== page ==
Cleanses Your Body of Toxins
Any strenuous physical activity will encourage your body to purge itself of toxins; this is usually expelled through your sweat or by natural body processes. Yoga enhances this process with certain poses that encourage blood flow to different organs and speeds up toxin purging. These yoga poses will also help clear out muscles of any lactic acid buildup, which can alleviate soreness and pain.
Yoga Poses for Before and After Workouts
The beauty of yoga is in its simplicity and effectiveness: you don’t have to do complex flows or hour-long routines. In fact, doing just a few poses before or after workouts can already give someone all the benefits they need to maximize their workouts. More than the physical, yoga is about creating harmony and mindfulness, and helps people be in touch with their bodies, allowing them to know their limits and elevate themselves from it. Of course, the physical part of yoga is extremely helpful too! Here are some yoga poses for you to try:
Tadasana (Mountain Pose)
One of the most basic yoga poses, the Tadasana or Mountain Pose is deceptively simple, yet difficult to maintain. The Tadasana is all about alignment: it asks you to simply stand straight and firm, creating a straight line from the crown of your head to the soles of your feet.
A simple premise, but it can get difficult, especially if you have to maintain it for a minute or so. By being mindful of how your heels are rooted to the ground, how your bones realign and stack themselves on top of each other, your muscles also start adjusting and engaging, helping you stand straighter. Couple this with shallow, but regulated, breathing, the Tadasana is a great pre-workout yoga pose that helps you align your body and mind with what needs to be done.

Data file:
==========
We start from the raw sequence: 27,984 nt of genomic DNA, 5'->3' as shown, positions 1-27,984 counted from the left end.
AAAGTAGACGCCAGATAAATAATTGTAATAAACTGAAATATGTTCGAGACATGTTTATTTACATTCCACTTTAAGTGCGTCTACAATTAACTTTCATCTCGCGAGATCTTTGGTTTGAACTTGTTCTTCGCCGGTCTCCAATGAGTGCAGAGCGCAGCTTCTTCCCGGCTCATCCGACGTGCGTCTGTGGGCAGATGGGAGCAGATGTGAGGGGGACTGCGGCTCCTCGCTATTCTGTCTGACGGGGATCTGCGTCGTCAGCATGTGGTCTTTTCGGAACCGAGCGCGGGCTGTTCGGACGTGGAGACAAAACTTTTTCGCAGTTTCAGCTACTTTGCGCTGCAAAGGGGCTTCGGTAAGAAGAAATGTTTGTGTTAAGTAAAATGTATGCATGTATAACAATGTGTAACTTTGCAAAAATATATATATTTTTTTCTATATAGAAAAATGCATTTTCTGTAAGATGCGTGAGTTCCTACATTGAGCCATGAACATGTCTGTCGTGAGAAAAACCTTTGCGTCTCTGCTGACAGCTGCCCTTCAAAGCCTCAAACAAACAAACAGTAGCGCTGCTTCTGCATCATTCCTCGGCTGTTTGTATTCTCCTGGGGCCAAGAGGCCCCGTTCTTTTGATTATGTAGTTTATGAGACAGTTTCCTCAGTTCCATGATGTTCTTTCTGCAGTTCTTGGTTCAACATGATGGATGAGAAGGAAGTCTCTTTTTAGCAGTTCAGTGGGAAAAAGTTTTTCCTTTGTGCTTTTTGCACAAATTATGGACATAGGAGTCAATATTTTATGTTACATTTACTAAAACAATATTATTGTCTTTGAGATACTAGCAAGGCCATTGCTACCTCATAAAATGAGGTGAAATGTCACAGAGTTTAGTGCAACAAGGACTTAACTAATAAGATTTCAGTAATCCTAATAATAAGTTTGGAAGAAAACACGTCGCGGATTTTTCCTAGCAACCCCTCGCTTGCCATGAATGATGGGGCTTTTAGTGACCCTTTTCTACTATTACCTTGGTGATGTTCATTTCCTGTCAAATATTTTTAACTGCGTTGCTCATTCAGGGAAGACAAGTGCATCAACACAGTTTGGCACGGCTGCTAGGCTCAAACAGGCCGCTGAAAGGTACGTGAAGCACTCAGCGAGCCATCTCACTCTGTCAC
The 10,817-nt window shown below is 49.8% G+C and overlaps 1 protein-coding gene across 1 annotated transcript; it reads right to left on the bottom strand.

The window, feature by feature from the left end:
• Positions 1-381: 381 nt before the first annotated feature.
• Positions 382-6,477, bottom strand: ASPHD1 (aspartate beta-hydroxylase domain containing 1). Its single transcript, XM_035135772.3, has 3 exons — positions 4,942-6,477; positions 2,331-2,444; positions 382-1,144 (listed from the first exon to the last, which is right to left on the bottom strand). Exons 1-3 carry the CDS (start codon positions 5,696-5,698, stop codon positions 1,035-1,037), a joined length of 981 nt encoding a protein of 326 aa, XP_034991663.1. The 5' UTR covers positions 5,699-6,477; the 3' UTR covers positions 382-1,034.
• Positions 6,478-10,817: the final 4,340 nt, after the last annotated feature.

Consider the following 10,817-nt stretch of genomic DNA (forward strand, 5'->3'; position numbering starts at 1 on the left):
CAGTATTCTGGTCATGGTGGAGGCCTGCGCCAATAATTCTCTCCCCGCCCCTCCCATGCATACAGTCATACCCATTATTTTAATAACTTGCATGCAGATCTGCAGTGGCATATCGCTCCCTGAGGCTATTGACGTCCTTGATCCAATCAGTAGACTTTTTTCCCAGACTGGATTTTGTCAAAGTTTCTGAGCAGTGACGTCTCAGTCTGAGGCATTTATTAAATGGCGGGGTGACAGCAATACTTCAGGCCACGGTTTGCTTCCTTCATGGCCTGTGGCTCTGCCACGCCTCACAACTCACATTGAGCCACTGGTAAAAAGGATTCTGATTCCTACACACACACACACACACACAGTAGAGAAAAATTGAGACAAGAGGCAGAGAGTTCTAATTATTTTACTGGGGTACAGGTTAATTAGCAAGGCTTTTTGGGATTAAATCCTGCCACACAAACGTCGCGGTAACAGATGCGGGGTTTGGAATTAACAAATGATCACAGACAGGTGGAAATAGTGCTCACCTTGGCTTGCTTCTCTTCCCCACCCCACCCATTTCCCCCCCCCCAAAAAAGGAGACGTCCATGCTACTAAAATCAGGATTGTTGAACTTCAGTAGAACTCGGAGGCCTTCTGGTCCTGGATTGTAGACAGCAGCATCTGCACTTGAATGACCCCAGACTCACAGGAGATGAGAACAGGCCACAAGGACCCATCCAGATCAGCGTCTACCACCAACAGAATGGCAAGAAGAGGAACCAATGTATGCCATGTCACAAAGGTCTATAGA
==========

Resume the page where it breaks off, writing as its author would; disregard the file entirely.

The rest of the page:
Urdhva Hastansana (Raised Arms Pose)
If you’ve ever woken up in bed and raised your arms out to stretch, then you’ve already accomplished the Urdhva Hastansana, or the raised arms pose. To do this more effectively, inhale deeply as you raise your arms high above your head. Once they’re at the top, raise your chin slightly so your eyes can see the tips of your fingers.
This is a full body stretch that is, again, simple to do yet difficult to maintain. Pay attention to how every muscle in your back and legs are stretching; don’t over-exert them, just stretch to the point of comfortability, hold for a few seconds, and then gently lower your arms and head. This is one of the best post-workout yoga poses you can do as it helps you cool your body down and allows your muscles to stretch and spring back gently.